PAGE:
As someone who both interviews as a copywriter and interviews copywriters, there are a few oh-no-nos. These are all mistakes I’ve made that I kick myself for later, and ones I’ve seen writers make right in front of me. Bummer. If you want to close deals better, and get the “yes” you’re looking for from new copywriting clients, don’t do these. Easy as that. Well, there’s more, but start here.
1. Talk About Money Too Late in the Interview
You’re not here for the free food. If you’re a people person (I am), you will probably like most of the people you interview with, and be stoked about a potential partnership. If you like them too much, and wait too long to have the conversation, you’re setting yourself up for a major helping of awkward sauce. First, (obviously) don’t apply to jobs that pay below your copywriter rate. Second, review any rate or pay info right before the interview, so it’s fresh in your mind. Third, be confident about your numbers going in: know what you will take, and what you should make. Fourth, talk money soon enough.
Now, this doesn’t mean the first thing out of your mouth should be a money moment. It does mean you shouldn’t hang up from the first interview without a clear understanding of what you charge and what they pay. I’ve done this before, and not talked about money until follow up. Unless you have a really clear picture that they’ll be able/willing to pay your rates (from someone who referred you, for instance), you need this to be spelled out plainly.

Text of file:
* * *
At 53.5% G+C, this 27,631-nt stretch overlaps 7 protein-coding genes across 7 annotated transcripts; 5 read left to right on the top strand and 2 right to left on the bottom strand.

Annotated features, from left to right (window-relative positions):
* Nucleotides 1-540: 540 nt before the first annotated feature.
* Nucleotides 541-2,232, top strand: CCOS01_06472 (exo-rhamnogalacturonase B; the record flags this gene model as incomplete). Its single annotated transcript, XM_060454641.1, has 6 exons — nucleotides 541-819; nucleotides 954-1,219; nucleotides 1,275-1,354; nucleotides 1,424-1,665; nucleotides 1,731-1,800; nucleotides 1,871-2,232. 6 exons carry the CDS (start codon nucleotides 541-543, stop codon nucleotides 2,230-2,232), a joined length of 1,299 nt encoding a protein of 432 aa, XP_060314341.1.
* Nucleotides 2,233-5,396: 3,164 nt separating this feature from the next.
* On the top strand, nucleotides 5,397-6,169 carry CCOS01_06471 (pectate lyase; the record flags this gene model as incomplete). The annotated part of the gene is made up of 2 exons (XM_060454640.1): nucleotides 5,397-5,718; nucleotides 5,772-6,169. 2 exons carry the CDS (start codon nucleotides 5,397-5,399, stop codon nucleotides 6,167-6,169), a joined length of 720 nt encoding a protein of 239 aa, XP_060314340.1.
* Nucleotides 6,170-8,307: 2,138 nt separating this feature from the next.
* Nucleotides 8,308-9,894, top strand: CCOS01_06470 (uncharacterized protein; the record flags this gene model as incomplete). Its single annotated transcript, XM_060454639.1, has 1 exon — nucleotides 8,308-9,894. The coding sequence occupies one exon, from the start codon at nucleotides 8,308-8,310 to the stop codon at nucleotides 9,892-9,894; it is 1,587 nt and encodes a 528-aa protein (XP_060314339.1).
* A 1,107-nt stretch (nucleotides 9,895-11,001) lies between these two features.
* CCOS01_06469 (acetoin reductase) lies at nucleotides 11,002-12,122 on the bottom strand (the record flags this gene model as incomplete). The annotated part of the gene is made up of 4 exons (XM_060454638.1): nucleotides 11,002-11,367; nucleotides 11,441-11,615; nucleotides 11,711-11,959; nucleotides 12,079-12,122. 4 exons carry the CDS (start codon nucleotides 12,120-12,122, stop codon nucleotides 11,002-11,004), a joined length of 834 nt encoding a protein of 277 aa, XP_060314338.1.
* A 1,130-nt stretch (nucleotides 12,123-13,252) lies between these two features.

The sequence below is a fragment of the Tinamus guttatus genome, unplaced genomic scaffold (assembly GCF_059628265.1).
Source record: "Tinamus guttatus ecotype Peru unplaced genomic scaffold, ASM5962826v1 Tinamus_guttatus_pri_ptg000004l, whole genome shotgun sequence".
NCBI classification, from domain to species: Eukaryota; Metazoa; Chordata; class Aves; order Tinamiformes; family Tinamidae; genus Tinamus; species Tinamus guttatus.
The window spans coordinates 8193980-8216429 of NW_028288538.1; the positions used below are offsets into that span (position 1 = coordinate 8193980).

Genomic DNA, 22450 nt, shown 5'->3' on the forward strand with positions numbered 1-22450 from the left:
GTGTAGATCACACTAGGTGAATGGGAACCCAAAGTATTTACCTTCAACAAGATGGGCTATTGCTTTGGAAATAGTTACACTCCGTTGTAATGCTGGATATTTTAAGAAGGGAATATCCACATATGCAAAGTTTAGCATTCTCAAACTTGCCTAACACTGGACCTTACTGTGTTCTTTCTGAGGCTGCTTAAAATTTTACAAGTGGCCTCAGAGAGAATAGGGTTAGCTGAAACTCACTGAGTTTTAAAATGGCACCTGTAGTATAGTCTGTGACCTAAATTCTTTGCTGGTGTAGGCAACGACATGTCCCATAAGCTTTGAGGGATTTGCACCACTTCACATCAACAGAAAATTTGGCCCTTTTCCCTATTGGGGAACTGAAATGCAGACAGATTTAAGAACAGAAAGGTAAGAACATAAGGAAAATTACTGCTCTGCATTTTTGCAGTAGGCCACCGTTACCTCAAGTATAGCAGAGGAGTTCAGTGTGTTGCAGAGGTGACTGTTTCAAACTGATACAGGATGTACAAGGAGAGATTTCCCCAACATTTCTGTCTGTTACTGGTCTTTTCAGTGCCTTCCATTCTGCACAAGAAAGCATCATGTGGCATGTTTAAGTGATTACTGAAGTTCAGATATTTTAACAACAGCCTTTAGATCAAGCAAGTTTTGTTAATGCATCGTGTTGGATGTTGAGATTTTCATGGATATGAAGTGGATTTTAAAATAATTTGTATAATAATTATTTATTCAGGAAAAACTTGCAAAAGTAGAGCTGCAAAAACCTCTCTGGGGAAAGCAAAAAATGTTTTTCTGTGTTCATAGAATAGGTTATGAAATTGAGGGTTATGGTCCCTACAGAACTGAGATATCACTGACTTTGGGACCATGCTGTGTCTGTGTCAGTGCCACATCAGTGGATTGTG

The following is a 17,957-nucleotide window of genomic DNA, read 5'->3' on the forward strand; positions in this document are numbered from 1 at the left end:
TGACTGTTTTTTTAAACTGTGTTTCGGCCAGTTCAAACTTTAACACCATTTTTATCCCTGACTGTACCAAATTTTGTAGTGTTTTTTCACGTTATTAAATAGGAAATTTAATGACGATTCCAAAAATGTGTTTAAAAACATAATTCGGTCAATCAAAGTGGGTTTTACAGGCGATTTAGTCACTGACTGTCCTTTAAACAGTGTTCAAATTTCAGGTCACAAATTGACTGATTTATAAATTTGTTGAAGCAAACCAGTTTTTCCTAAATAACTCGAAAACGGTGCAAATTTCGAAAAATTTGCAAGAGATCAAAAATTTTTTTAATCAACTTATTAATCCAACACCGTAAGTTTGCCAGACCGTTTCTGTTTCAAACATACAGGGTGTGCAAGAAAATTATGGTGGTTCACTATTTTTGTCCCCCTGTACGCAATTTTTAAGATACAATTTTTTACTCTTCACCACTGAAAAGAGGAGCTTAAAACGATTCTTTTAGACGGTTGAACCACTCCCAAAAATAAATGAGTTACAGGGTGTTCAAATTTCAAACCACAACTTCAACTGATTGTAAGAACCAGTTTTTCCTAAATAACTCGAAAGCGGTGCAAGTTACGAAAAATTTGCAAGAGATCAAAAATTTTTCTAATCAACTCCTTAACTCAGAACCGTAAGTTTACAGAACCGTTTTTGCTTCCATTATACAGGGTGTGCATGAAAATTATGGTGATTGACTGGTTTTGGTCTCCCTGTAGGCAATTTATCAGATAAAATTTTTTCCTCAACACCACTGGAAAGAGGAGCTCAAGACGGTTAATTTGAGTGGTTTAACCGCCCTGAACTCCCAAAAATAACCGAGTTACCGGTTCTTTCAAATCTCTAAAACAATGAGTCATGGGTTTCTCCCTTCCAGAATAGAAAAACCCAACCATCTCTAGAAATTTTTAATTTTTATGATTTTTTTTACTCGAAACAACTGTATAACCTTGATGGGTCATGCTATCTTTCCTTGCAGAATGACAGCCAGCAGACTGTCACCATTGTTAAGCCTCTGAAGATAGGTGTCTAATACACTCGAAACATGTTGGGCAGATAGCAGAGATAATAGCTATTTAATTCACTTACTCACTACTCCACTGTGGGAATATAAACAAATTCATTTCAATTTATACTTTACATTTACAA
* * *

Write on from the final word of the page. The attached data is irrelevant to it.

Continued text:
2. Hang Back and Don’t Take the Lead
Here’s something: depending on your level in this industry, many of the people who interview you may not be in the HR department, and may not be skilled interviewers. They may not know what they want to learn from you, or how to steer the conversation. Take it. 99% of the time, this is what I do, and it works well. Now, to do this, you either need to have experience interviewing (so you actually know what the convo should entail), or you need to practice. This is one reason it’s helpful to have other writers in your life: they can help you.
Lead out with clarity: “I’d love to get a high-level view of your company and what you’re looking for.” I love it when a client goes first, because it will definitely impact how I respond. When I first interviewed one of my head writers, Alex, his response to my description of who I was and what I was looking for had mirror elements, in vocabulary and presentation. It worked. Once they’ve described themselves (and they may trail off or not know when to end), you can step in with, “Let me share a little about myself.” Then talk project.
In some cases, they’ll only want to talk about the project, but there are still essential pieces of information you must get during this interaction if you’re going to succeed. So don’t miss them.
3. Be Inarticulate
This perhaps shouldn’t need to be said, but if you are a writer, people view you as a professional communicator. I get that not all writers are extroverts or particularly skilled orators, but you have to be articulate. If you stutter and stammer and “can’t find the words,” um, that’s a problem. After all, you’re supposed to be very good with words.